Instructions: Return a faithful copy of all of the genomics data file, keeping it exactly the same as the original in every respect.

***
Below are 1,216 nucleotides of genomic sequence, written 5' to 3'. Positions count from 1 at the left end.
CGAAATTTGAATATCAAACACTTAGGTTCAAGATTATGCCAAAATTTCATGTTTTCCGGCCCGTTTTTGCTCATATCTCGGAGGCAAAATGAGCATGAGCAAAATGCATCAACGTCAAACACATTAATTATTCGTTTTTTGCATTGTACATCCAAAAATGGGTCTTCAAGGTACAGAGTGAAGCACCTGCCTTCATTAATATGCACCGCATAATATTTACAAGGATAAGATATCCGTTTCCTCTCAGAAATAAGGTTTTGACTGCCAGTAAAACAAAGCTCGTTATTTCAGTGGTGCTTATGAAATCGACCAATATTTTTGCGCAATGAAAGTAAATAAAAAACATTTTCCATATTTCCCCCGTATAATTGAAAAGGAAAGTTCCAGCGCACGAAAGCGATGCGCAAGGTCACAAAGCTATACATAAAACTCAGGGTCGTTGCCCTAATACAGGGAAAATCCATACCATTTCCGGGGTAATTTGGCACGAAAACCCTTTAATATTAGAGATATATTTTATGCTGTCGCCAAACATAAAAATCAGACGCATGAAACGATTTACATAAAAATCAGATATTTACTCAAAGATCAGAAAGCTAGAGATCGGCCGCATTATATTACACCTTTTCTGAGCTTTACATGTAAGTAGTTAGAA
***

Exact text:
Below are 1,216 nucleotides of genomic sequence, written 5' to 3'. Positions count from 1 at the left end.
CGAAATTTGAATATCAAACACTTAGGTTCAAGATTATGCCAAAATTTCATGTTTTCCGGCCCGTTTTTGCTCATATCTCGGAGGCAAAATGAGCATGAGCAAAATGCATCAACGTCAAACACATTAATTATTCGTTTTTTGCATTGTACATCCAAAAATGGGTCTTCAAGGTACAGAGTGAAGCACCTGCCTTCATTAATATGCACCGCATAATATTTACAAGGATAAGATATCCGTTTCCTCTCAGAAATAAGGTTTTGACTGCCAGTAAAACAAAGCTCGTTATTTCAGTGGTGCTTATGAAATCGACCAATATTTTTGCGCAATGAAAGTAAATAAAAAACATTTTCCATATTTCCCCCGTATAATTGAAAAGGAAAGTTCCAGCGCACGAAAGCGATGCGCAAGGTCACAAAGCTATACATAAAACTCAGGGTCGTTGCCCTAATACAGGGAAAATCCATACCATTTCCGGGGTAATTTGGCACGAAAACCCTTTAATATTAGAGATATATTTTATGCTGTCGCCAAACATAAAAATCAGACGCATGAAACGATTTACATAAAAATCAGATATTTACTCAAAGATCAGAAAGCTAGAGATCGGCCGCATTATATTACACCTTTTCTGAGCTTTACATGTAAGTAGTTAGAA